Using Bricks to Build a Stunning Yet Functional Raised Garden Bed

As an avid gardener, I’m always looking for ways to expand my planting area and experiment with new garden bed designs. Recently, I’ve become fascinated with the idea of using bricks to construct beautiful and sturdy raised garden beds Bricks provide such an elegant, classic look that pairs nicely with plants and immediately ups the visual interest of any yard

This detailed guide will teach you everything I know about finding bricks, planning the design, and building a great raised bed out of these classic building blocks. Find out why building raised beds out of bricks is a great gardening project and how to do it below.

Why Make a Brick Raised Garden Bed?

Building a raised garden bed out of brick is a great idea for many reasons, such as:

  • Durability – Bricks are extremely sturdy and long-lasting, able to withstand decades of exposure to sun, rain, and frost Wood and metal beds degrade relatively quickly by comparison

  • Appearance – The classic, elegant look of brick gives beds visual presence and acts as a focal point in the garden. Bricks come in endless colors, patterns, and textures too.

  • Availability – New and used bricks are widely available at masonry suppliers and home improvement stores, making them an accessible material.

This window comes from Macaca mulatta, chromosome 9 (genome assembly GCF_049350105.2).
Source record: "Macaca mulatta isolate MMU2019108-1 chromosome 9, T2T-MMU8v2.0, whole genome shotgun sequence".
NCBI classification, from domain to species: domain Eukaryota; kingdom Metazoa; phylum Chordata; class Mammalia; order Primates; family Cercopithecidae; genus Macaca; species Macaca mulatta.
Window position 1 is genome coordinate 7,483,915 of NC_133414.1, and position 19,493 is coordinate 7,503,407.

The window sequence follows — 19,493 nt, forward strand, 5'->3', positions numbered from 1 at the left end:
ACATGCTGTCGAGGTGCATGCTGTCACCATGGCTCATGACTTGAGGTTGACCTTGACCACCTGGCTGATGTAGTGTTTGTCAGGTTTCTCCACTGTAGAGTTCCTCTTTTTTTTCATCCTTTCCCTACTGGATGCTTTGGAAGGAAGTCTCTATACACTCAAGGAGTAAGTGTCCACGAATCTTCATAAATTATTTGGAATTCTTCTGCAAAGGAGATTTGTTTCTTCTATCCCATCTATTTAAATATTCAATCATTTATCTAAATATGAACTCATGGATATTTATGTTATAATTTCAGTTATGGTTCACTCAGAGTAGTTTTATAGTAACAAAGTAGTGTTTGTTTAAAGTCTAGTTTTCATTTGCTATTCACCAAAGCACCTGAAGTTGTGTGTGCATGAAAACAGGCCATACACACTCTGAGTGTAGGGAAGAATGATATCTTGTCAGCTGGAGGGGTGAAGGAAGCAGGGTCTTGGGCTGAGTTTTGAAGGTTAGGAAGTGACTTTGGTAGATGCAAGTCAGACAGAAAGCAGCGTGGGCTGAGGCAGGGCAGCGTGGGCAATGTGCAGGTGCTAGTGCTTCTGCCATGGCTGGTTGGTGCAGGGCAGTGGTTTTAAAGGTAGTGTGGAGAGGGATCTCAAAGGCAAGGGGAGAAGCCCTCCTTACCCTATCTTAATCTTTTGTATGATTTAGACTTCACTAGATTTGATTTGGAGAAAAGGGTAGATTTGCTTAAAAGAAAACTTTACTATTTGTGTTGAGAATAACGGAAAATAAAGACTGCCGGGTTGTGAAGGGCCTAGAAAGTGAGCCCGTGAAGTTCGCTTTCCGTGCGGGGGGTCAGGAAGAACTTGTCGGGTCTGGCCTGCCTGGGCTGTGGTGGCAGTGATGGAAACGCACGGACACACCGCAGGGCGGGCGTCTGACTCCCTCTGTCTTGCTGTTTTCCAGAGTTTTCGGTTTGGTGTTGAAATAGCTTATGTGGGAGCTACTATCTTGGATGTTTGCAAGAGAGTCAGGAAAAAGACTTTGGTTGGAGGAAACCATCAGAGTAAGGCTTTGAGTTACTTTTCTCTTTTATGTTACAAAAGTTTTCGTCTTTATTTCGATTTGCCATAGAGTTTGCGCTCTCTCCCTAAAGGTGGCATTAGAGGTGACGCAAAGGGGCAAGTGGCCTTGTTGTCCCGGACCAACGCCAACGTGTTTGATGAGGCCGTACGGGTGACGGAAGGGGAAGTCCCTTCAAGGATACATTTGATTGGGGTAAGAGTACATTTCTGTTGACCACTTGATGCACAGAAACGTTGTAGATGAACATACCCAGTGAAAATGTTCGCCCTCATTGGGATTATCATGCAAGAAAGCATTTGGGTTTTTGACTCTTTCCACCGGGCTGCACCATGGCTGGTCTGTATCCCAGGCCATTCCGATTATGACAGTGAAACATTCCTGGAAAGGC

• Drainage – The small gaps between bricks provide drainage to prevent overly wet soil, unlike solid wood beds.

  • Avoiding Weeds: Using bricks instead of planting directly in the ground stops weeds from growing from the ground up.

  • Height Options – Beds can be shallow or multiple bricks high to suit the plants’ needs.

  • Layout Flexibility – Build straight, curved, or custom brick beds to maximize space.

In short, brick raised beds provide a sturdy yet beautiful planting structure that will serve your garden for many years to come!

Choosing Bricks for Your Raised Garden Bed

Once you’ve decided to construct a brick raised bed, the first step is sourcing the right bricks. Here are the factors to consider:

Type of Brick

  • Clay – Most common option that provides a classic look. Choose solid, non-porous ones to avoid moisture damage.

  • Concrete – Very durable and available in endless colors and textures but pricier. Ensure they are safe for gardening.

  • Used – Salvaged bricks add character but inspect carefully for damage or toxic residues.

  • New – Guaranteed quality but higher cost. Often more uniform in size for easier building.

Brick Size

Standard sizes include:

  • Modular – 2 1⁄4” x 3 5⁄8” x 7 5⁄8”
  • Engineer – 2 1⁄2” x 3 3⁄4” x 8”
  • Closure – 3 1⁄2” x 2 1⁄4” x 7 5⁄8”
  • Utility – 3 5⁄8” x 3 5⁄8” x 11 5⁄8”
  • Jumbo – 4” x 4″ x 12”

Measure your design area and opt for the size that results in the least cutting. Jumbo and utility bricks are best for larger beds.


  • Smooth – Provides a clean, uniform look that’s easy to wipe down. Can be slippery when wet.

  • Tumbled – Has an antique aged appearance and natural hand-feel but still structurally sound.

  • Rough – Offers good grip but can snag clothing. Requires sealing.


Choose a classic red or experiment with gray, brown, gold, blue, and more! Contrast or complement your plants and existing hardscape.

Designing Your Brick Raised Bed

Once you’ve selected materials, it’s time for the fun part – planning the design! Consider the following:

  • Layout – Linear, square, curved, circular, or custom. Map it out on grid paper first.

  • Dimensions – Typically 2 to 4 feet wide and at least 12 inches high. Scale up for larger plants.

  • Soil Volume – Ensure adequate cubic footage for roots based on plants chosen.

  • Site Conditions – Sunlight, drainage, proximity to water source and pathways.